aerials - again :-(

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Well, got my 18 element from screwfix today, put it up about an hour ago, and the picture is still a steaming pile of dung :-/
I can get all the channels great, but not at the same time :-(
Does anyone know if the position of the mounting bracket can affect picture quality ? - the existing bracket was attached to the end of the old aerial, but the new screwfix one had a U bracket underneath, which was in a poor position for my existing fixing unless I moved it backwards, so instead of... / [-O/-/-/-/-/-/-/-/-/- \ |_____|
i`ve got...
/ [-O/-/-/-/-/-/-/-/-/- \|_____|
If the U bracket location can cause this I might have to rejig the fixings somehow...
TIA :-}
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At a guess, I'd say no. but there are a million and one books on aerials and RF transmission. it is a complicated animal.
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What do you mean exactly by "but not at the same time"?
Do you mean you have to point the aerial in different directions for different channels? Or do you mean that you can't get different channels on different televisions at the same time?
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Chris Green

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^^ This one...
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That suggests then that you have the wrong aerial as you should be able to get all the signals you want from one transmitter. Check which transmitter is nearest (or gives the best signal) and then see what channels it uses for all the ones you want. This tehn tells you what aerial you need - either an oridnary one (for the right channels) or maybe a wideband one.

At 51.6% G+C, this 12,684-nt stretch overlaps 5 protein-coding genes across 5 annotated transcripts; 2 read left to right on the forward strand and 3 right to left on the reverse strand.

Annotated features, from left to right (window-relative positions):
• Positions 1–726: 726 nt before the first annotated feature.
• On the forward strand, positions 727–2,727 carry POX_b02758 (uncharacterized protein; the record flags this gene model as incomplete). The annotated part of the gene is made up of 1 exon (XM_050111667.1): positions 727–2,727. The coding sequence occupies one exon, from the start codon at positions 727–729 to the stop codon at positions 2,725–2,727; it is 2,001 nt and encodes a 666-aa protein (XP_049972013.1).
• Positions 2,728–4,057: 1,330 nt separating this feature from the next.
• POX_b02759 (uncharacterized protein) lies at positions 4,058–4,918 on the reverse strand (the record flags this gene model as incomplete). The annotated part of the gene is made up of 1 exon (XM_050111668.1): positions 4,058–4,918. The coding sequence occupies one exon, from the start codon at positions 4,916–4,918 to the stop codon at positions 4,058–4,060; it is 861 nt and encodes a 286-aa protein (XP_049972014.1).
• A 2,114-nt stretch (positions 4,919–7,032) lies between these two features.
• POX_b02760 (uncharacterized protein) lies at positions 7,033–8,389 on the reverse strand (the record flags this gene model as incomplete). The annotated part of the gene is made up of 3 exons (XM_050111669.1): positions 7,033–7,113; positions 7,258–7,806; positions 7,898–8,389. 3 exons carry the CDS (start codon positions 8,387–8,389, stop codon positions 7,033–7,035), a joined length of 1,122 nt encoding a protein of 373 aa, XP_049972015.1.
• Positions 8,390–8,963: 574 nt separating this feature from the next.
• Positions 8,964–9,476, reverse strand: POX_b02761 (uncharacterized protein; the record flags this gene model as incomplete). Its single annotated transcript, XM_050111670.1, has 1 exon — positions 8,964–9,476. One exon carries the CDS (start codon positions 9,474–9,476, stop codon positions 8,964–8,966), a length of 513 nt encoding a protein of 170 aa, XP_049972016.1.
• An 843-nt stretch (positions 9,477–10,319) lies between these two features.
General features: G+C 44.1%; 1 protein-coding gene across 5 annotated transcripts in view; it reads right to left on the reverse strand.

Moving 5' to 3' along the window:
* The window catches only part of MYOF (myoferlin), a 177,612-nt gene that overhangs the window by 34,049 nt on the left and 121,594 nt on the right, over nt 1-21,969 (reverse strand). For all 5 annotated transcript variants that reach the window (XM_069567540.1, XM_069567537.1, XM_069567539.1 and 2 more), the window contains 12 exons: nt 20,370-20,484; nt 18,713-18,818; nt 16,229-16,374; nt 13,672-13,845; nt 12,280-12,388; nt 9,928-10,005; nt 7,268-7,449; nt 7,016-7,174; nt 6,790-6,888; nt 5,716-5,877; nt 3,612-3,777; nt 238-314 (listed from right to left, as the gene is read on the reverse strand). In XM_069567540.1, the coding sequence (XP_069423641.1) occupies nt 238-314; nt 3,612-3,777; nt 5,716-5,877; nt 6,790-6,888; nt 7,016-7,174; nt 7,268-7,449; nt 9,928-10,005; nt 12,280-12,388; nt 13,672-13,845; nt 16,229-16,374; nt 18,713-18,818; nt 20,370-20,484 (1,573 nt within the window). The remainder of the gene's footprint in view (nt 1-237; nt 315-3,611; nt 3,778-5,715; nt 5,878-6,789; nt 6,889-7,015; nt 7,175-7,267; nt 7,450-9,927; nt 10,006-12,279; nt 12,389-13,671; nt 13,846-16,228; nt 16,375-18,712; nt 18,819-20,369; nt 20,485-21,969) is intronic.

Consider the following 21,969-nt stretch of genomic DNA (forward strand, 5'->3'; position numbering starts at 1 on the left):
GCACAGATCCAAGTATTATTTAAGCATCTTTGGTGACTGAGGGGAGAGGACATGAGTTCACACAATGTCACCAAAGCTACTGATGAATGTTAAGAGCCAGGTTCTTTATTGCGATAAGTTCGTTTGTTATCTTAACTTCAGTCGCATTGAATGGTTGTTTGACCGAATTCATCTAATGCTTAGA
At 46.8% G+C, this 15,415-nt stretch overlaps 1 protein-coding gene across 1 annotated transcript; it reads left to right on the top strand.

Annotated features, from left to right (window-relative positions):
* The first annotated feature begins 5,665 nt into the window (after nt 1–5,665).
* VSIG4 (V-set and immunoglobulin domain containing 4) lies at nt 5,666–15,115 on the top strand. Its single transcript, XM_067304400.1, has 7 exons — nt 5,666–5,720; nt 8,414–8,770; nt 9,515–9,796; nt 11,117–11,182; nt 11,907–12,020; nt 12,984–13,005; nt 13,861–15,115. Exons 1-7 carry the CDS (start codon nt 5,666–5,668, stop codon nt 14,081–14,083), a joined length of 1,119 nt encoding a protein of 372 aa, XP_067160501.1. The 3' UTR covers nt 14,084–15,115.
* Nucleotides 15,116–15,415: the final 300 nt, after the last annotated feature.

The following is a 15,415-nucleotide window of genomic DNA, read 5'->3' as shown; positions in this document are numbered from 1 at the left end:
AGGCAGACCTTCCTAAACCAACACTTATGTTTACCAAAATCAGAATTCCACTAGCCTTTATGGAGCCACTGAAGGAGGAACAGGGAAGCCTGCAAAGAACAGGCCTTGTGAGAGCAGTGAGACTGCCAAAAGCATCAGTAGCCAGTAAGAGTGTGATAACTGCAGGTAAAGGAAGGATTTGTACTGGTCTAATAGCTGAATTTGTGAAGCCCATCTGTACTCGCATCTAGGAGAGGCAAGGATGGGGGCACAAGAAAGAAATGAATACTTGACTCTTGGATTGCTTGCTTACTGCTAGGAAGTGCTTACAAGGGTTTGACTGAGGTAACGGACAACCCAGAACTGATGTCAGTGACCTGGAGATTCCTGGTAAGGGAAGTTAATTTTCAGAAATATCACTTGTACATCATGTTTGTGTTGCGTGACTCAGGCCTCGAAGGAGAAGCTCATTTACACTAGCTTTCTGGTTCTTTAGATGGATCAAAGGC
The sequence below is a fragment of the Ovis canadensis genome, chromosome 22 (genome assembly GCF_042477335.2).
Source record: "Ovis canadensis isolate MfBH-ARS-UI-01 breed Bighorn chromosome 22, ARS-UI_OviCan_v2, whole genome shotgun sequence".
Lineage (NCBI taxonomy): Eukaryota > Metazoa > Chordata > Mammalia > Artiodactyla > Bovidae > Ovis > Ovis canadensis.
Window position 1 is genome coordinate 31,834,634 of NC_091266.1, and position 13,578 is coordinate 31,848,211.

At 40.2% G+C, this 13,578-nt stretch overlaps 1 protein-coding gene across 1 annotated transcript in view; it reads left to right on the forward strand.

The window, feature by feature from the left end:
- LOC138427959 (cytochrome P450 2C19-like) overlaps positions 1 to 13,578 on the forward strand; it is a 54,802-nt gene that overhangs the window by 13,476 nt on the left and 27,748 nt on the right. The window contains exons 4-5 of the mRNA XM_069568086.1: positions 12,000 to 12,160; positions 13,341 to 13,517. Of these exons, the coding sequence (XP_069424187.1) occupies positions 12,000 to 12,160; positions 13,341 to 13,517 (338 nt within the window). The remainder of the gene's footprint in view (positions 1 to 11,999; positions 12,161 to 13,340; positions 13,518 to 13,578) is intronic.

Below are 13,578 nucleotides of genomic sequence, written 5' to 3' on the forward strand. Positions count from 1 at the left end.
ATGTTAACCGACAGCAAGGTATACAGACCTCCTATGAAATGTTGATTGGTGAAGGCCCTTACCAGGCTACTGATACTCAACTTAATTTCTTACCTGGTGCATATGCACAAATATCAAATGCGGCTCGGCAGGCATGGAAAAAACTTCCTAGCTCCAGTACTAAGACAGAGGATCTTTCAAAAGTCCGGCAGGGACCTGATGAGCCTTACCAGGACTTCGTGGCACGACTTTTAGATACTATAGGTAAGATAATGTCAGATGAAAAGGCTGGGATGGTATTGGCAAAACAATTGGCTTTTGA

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snipped-for-privacy@isbd.co.uk writes

Sometimes but not always. To be awkward here in Cambridge the main station is sandy heath in Bedfordshire some 18 miles distant which provides good analogue and DTV in the area. Unfortunalty the channel 5 transmitter is a very low power thing on a different transmit aerial system and it is aimed the opposite direction to Cambridge!. So Cambridge has its own channel 5 relay from Madingley a few miles outside Cambridge and on a different heading but the same aerial group but for most people another aerial is required!......
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Tony Sayer


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poke in the eye with a sharp stick might stop them doing stupid things like this
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Some twigs must be fitted at the top of the mast but that would be obvious by looking at it.
What you hsould have done is bought a proper twig from a proper supplier. I recently bought a pro45, 10' mast, t&k brackets and a 30m roll of double screened, oh and an omni directional FM twig too, plus all the necessary U brackets etc - all for less than 70. 69.96 to be exact!
The signal is amazing.
Cheap twigs usually offer poor signal, especially in border coverage area's.
Buying a proper jobbie and installing it high as poss is the best start.
Also check how you've wired the thing - but that's another story.
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Liverpool - not that bad a reception area I would have thought - and i`m not in any valleys :-}

This may be my "only" downfall at present - i`ve got it mounted on the back wall of the house with it pointing in the same direction as all the other aerials on the terrace across an open space (several hundred yards at least)